By Erin Harney
To commemorate Women’s History Month, Alabama Power hosted a panel discussion Friday on workforce development with Birmingham leaders Melanie Bridgeforth, CEO of the Women’s Fund of Greater Birmingham; Yazmin Cavale, CEO/co-founder of Glow; and Britney Summerville, vice president of community engagement at Shipt.
“Today, we are here to celebrate Women’s History Month,” said Cathy Sloss Jones, panel moderator and CEO/president of Sloss Real Estate. “We are here to celebrate the contributions that women have made to the workplace here in Alabama and continue to make every day in workplaces throughout our state.”
The discussion focused on inclusion, workforce development, work-life balance, mentoring, giving back to the community and Birmingham revitalization.
“I feel like Birmingham is in this neat phase right now, and we’re all getting to experience it, we’re kind of in a resurgence,” Summerville said. “(We’re) definitely getting on the map in terms of technology, that is something that we’ve never been known for before.”
Partnerships between city officials and companies like Shipt work “to grow and improve the image of the city, to retain the talent that we have, (and) to also attract new people to our city, and say ‘this’ is Birmingham,” Summerville continued. “You can grow and scale your business beautifully here.”
For Cavale, who co-founded her company as part of the Velocity Accelerator program, increasing the number of women in technology is an important goal.
“There’s definitely something out there in society that’s telling women that tech is really just for men,” Cavale said. “That developers, engineers can’t be women. I think we need more events like this that are focused on women and entrepreneurship … and specific tech programs for women and girls.”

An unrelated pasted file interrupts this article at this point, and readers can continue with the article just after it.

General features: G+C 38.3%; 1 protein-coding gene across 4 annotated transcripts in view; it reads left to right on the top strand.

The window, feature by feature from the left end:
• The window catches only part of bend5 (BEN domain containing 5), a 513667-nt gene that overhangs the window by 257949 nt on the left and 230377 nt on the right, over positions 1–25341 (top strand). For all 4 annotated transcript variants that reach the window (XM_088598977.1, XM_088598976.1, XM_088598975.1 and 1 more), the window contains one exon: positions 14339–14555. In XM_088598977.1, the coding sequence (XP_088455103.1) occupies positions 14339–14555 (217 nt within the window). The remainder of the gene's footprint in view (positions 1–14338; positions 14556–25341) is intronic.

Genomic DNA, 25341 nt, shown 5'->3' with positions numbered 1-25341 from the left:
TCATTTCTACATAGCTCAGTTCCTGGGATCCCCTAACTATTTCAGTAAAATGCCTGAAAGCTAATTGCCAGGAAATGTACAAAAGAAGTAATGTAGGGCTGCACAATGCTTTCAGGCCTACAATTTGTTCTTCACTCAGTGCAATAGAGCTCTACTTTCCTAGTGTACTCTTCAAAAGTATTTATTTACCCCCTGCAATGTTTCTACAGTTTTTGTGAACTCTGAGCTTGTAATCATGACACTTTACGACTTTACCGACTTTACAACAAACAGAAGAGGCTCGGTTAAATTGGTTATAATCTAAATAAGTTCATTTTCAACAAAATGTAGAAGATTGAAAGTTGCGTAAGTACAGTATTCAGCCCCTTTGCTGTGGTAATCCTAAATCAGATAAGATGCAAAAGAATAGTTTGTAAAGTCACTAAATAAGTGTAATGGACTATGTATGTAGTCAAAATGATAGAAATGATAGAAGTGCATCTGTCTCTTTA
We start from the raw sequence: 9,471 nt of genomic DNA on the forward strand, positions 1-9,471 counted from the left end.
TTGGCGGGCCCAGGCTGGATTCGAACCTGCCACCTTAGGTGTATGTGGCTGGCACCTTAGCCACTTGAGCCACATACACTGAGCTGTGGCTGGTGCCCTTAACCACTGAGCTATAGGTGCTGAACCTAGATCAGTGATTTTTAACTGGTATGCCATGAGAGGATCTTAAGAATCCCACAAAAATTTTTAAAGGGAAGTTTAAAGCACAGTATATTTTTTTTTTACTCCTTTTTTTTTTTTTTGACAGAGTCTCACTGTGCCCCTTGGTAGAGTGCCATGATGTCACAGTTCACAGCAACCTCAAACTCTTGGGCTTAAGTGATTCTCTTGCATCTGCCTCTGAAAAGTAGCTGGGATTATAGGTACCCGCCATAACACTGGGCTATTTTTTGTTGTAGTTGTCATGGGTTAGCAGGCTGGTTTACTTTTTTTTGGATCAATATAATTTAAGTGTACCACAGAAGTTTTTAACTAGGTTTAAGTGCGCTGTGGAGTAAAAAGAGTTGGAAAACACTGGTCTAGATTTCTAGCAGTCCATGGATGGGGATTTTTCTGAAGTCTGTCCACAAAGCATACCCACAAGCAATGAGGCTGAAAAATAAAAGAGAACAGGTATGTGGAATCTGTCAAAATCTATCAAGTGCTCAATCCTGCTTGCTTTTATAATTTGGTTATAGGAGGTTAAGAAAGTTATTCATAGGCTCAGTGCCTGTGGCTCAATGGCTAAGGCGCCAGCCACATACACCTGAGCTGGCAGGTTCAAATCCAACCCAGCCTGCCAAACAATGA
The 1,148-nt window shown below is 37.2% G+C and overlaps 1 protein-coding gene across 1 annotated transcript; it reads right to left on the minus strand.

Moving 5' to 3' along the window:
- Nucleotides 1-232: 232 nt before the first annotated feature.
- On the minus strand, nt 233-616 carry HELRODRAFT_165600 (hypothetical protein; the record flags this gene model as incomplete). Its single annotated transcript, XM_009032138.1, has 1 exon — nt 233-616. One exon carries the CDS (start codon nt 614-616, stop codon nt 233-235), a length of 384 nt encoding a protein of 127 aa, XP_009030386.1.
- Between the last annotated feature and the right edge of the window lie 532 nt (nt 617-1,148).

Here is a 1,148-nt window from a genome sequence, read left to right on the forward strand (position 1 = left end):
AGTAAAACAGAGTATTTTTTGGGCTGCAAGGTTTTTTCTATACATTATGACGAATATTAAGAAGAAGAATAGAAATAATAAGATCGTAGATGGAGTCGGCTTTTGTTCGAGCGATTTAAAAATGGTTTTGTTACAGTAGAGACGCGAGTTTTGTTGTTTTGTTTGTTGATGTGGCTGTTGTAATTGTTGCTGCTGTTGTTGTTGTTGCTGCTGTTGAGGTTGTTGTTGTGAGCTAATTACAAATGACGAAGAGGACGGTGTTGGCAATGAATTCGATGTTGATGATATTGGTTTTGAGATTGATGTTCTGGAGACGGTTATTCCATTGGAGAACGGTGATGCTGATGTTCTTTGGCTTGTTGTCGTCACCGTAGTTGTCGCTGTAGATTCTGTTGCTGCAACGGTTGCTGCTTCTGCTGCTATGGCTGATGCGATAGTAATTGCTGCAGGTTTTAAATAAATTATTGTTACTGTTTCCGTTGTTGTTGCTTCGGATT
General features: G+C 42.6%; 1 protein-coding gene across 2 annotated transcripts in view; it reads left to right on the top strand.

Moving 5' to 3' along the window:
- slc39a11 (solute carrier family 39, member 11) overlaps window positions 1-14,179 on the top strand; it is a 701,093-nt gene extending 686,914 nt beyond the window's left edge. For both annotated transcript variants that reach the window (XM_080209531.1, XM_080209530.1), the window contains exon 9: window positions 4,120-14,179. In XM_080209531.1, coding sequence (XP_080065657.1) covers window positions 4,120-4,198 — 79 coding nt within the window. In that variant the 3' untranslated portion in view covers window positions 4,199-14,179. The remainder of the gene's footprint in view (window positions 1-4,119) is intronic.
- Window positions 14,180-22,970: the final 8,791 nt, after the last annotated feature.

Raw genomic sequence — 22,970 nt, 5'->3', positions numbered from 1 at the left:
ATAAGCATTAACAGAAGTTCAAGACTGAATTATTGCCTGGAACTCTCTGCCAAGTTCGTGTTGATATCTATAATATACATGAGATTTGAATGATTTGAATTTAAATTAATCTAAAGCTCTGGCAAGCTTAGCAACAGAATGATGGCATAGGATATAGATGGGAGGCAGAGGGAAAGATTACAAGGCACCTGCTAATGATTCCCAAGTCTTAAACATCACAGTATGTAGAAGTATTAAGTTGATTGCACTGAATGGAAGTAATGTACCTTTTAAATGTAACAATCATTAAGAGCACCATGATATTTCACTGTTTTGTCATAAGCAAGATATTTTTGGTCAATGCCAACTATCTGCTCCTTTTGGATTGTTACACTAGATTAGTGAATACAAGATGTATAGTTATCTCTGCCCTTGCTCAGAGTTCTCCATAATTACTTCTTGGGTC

The Women’s Fund of Greater Birmingham hopes to be part of the change. According to Bridgeforth, less than 7 percent of philanthropy in the U.S. targets women and girls.
“Nearly half of the women with children in Alabama live in poverty; that’s less than $22,000 a year,” Bridgeforth said. “So, when you compare that and combine that with the fact that less than 7 percent of giving is targeted toward the populations that need it most, that’s a problem.”
Working toward a solution, the Women’s Fund of Greater Birmingham has been investing in Alabama’s community college system.
“We’ve been investing our funding in those programs, so that they can find women who need the opportunity for advancement but don’t have the funds,” Bridgeforth said. The initiative has been so successful that they’re now seeking public dollars to invest and promote multigenerational change on a larger scale.
“In order to be able to lift all ships, you have to be targeted – you have to think about the people that are most vulnerable,” Bridgeforth said. “Equality is no longer an option, we have to be fighting for equity.”